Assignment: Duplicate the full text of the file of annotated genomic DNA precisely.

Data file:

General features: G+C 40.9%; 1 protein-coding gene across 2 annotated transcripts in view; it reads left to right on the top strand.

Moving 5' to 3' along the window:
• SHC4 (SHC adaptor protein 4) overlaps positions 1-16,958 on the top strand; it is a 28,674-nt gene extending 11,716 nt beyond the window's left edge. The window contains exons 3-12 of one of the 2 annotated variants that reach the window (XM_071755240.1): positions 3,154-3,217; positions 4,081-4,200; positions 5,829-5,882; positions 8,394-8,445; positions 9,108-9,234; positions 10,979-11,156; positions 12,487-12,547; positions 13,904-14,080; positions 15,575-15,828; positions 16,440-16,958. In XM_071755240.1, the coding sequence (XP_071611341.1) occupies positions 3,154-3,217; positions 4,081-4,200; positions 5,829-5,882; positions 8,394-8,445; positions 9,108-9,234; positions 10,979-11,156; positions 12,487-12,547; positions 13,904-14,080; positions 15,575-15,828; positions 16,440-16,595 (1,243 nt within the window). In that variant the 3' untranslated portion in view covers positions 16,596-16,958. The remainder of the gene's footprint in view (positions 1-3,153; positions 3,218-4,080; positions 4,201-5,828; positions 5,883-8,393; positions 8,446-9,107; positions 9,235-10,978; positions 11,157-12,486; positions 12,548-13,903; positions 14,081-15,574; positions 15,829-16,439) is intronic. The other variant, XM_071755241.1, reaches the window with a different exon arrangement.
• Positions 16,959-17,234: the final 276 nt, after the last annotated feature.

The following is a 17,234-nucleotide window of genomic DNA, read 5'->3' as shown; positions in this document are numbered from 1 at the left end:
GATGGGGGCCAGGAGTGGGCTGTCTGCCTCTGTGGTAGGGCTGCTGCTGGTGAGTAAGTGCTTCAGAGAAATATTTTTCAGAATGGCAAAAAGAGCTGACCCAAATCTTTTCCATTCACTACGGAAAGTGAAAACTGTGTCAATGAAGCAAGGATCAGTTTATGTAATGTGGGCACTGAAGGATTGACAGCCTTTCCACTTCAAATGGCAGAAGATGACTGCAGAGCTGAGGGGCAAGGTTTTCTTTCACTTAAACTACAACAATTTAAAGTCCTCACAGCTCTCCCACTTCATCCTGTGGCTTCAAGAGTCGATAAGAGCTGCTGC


General features: G+C 40.9%; 1 protein-coding gene across 2 annotated transcripts in view; it reads left to right on the top strand.

Moving 5' to 3' along the window:
• SHC4 (SHC adaptor protein 4) overlaps positions 1-16,958 on the top strand; it is a 28,674-nt gene extending 11,716 nt beyond the window's left edge. The window contains exons 3-12 of one of the 2 annotated variants that reach the window (XM_071755240.1): positions 3,154-3,217; positions 4,081-4,200; positions 5,829-5,882; positions 8,394-8,445; positions 9,108-9,234; positions 10,979-11,156; positions 12,487-12,547; positions 13,904-14,080; positions 15,575-15,828; positions 16,440-16,958. In XM_071755240.1, the coding sequence (XP_071611341.1) occupies positions 3,154-3,217; positions 4,081-4,200; positions 5,829-5,882; positions 8,394-8,445; positions 9,108-9,234; positions 10,979-11,156; positions 12,487-12,547; positions 13,904-14,080; positions 15,575-15,828; positions 16,440-16,595 (1,243 nt within the window). In that variant the 3' untranslated portion in view covers positions 16,596-16,958. The remainder of the gene's footprint in view (positions 1-3,153; positions 3,218-4,080; positions 4,201-5,828; positions 5,883-8,393; positions 8,446-9,107; positions 9,235-10,978; positions 11,157-12,486; positions 12,548-13,903; positions 14,081-15,574; positions 15,829-16,439) is intronic. The other variant, XM_071755241.1, reaches the window with a different exon arrangement.
• Positions 16,959-17,234: the final 276 nt, after the last annotated feature.

The following is a 17,234-nucleotide window of genomic DNA, read 5'->3' as shown; positions in this document are numbered from 1 at the left end:
GATGGGGGCCAGGAGTGGGCTGTCTGCCTCTGTGGTAGGGCTGCTGCTGGTGAGTAAGTGCTTCAGAGAAATATTTTTCAGAATGGCAAAAAGAGCTGACCCAAATCTTTTCCATTCACTACGGAAAGTGAAAACTGTGTCAATGAAGCAAGGATCAGTTTATGTAATGTGGGCACTGAAGGATTGACAGCCTTTCCACTTCAAATGGCAGAAGATGACTGCAGAGCTGAGGGGCAAGGTTTTCTTTCACTTAAACTACAACAATTTAAAGTCCTCACAGCTCTCCCACTTCATCCTGTGGCTTCAAGAGTCGATAAGAGCTGCTGC